Because of the difficulty of documenting lynchings, other equally small, isolated counties may well have seen as much mob violence as Hernando, said Mormino, author of Florida, Land of Sunshine, State of Dreams: A Social History of Modern Florida.
"Lynchings are way undercounted," Mormino said.
But that is also true in Hernando. Johnson estimated the county had a total of five lynchings from 1900 to 1931, while interviews and other documents reveal the tally is more like seven, including four or five in the 1920s alone, as well as a fatal shooting of an African-American laborer and the vicious beating of a black farmer.
None of the killers were prosecuted. All of the victims were black teenagers or young men who had violated a symbol of white power or were alleged to have done so.
"(These allegations) should be viewed with an extremely jaundiced eye," Mormino said. "Rape, for example, could mean that someone had winked at a white woman."
1924: The worst of the violence began in 1924, shortly after a prosperous black farmer named Will Timmons bought a new car, said Retha Timmons, his now-deceased niece, in a 1999 interview with the St. Petersburg Times .
As she returned with him from the fields, he was confronted by a group of white men - unmasked because they apparently did not fear arrest - and then beaten "half to death," she said.
L.C. Mobley, 72, a lifelong Hernando resident, said he was told as a boy that the mob "beat (Timmons) between the legs until they tore his testicles up."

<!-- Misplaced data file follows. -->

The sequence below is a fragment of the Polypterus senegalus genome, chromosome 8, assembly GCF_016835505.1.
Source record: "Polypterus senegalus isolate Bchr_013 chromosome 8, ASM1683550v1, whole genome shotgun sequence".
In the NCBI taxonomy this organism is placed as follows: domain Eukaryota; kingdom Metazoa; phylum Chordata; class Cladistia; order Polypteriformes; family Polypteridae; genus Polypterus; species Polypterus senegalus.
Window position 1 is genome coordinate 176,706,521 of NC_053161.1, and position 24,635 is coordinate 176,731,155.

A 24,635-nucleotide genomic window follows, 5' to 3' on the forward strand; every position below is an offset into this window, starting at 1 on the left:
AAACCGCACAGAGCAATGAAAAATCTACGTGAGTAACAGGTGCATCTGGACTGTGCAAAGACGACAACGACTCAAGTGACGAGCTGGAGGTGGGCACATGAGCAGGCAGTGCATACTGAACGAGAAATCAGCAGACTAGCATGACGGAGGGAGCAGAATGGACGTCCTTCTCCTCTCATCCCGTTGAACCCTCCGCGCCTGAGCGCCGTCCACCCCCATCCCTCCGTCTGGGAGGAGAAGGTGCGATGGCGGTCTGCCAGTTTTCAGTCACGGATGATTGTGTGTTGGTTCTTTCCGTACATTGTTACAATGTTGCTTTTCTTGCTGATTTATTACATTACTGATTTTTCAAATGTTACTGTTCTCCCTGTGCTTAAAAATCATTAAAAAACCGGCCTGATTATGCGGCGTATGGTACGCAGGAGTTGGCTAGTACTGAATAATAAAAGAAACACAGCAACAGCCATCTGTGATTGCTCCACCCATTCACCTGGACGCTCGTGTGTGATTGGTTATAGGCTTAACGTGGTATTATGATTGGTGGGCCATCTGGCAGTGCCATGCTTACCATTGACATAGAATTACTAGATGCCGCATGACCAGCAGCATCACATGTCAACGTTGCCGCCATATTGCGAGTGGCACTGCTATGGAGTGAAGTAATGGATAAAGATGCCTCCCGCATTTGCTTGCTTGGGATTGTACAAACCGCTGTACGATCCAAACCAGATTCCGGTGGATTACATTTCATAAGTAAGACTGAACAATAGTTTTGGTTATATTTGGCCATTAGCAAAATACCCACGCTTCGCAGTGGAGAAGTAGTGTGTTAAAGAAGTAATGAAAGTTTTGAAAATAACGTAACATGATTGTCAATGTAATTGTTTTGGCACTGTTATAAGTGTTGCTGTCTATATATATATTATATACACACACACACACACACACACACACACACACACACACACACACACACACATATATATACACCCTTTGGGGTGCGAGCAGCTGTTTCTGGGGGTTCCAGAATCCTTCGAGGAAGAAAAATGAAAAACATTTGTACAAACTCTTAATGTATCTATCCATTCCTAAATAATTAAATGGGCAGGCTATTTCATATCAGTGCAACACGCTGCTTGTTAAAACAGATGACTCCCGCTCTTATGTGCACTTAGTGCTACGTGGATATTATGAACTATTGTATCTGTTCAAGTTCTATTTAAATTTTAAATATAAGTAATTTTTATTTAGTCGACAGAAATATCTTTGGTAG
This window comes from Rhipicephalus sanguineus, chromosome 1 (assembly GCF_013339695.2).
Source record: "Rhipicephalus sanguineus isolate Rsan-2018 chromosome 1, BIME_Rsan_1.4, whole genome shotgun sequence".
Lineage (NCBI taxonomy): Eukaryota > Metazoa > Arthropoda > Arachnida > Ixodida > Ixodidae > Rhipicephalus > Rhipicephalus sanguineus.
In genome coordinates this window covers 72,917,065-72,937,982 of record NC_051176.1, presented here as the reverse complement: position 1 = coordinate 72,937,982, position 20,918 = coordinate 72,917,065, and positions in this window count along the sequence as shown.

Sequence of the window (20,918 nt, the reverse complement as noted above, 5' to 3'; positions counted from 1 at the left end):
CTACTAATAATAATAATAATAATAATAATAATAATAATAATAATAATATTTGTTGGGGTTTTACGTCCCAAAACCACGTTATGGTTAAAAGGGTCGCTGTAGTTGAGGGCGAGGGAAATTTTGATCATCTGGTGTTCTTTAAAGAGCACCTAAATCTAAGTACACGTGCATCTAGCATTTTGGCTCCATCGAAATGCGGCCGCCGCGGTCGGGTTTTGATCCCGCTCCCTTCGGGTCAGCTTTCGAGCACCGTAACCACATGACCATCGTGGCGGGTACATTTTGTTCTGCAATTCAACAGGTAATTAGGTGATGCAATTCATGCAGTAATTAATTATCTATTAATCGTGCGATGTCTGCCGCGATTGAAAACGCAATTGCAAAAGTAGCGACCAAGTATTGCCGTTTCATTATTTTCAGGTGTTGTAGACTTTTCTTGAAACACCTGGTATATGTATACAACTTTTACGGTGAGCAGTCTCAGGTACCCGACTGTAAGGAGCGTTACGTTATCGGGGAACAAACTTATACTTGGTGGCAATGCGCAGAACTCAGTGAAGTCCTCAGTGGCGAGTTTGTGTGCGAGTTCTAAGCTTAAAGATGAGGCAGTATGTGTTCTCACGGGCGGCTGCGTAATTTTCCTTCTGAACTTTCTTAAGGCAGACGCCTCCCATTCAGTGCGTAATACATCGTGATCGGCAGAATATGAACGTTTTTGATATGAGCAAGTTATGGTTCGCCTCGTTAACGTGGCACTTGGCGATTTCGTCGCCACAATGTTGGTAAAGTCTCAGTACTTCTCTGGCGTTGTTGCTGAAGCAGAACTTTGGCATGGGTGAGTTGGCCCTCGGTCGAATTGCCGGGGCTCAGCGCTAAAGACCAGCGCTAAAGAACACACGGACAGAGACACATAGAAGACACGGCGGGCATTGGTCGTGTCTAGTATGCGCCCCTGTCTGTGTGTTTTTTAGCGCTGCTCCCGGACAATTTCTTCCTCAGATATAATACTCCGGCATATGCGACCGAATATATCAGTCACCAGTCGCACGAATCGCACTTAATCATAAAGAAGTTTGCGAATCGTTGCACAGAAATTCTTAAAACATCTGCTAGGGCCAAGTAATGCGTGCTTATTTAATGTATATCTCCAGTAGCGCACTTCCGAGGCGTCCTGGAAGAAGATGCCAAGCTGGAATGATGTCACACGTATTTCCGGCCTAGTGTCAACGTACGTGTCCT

"They did castrate him ... because he bought a brand-new Ford."
1926: The April 30, 1926, Brooksville Herald carried front-page stories about the Hernando High School debate team and the impressions of the president of Hernando State Bank upon his return from a trip to North Carolina.
A story about a lynching - "Mob takes Negro on way to trial" - occupied one column on the bottom half of page 7.
Charles Davis, accused of killing a Pasco County deputy in eastern Hernando County, had been jailed in Ocala, the paper said. As Hernando Sheriff W.D. Cobb and a deputy led Davis south for his trial, he was taken away by an armed mob near Nobleton.
"I believe Davis was taken and thrown into the Withlacoochee River," Cobb told Brooksville's Southern Argus newspaper, which carried a brief story about the killing. "Maybe in a day or two the body will come to the surface."
The Argus devoted even less space to the December 1926 lynching of a black man who had been arrested on suspicion of stealing two pistols:
"Hopes of finding "Smokey' White alive were abandoned Saturday after a posse had made a forty-eight hour search for him following his abduction by a band of masked whites."
1928: The Brooksville Journal reported the death of a black laborer, Abner Wright, who it said started a fight in a rock mine's laborer's quarters and then threatened to stab a white supervisor, G.L. Ghiotto, who had tried to break it up.
"Mr. Ghiotto was compelled to draw his revolver and shoot the Negro in order that his own life might not be in jeopardy," the paper reported.
In May 1928, the Herald reported J.H. James, 17, was "thought to have been the victim of another murder." The paper did not say the black teen had been killed by a mob, but it reported two common signs of lynching: a pile of pine knots suggesting a failed effort to burn James' body, and a seeming lack of interest in prosecution.
"No clues as to the murder were located," the article concluded, "as no tracks could be found near the body."
1929: Along with cursory reports of Lang's killing, papers in February 1929 carried much longer accounts of the lynching of Buster Allen, 18, accused of raping a white girl in the town of Croom, now part of the Withlacoochee State Forest.
Because of the threat of mob violence, a Citrus County newspaper reported, Allen was taken to a jail in Hillsborough County. Six days later, a group of Hernando residents posing as deputies produced a statement from Sheriff Cobb authorizing Allen's release.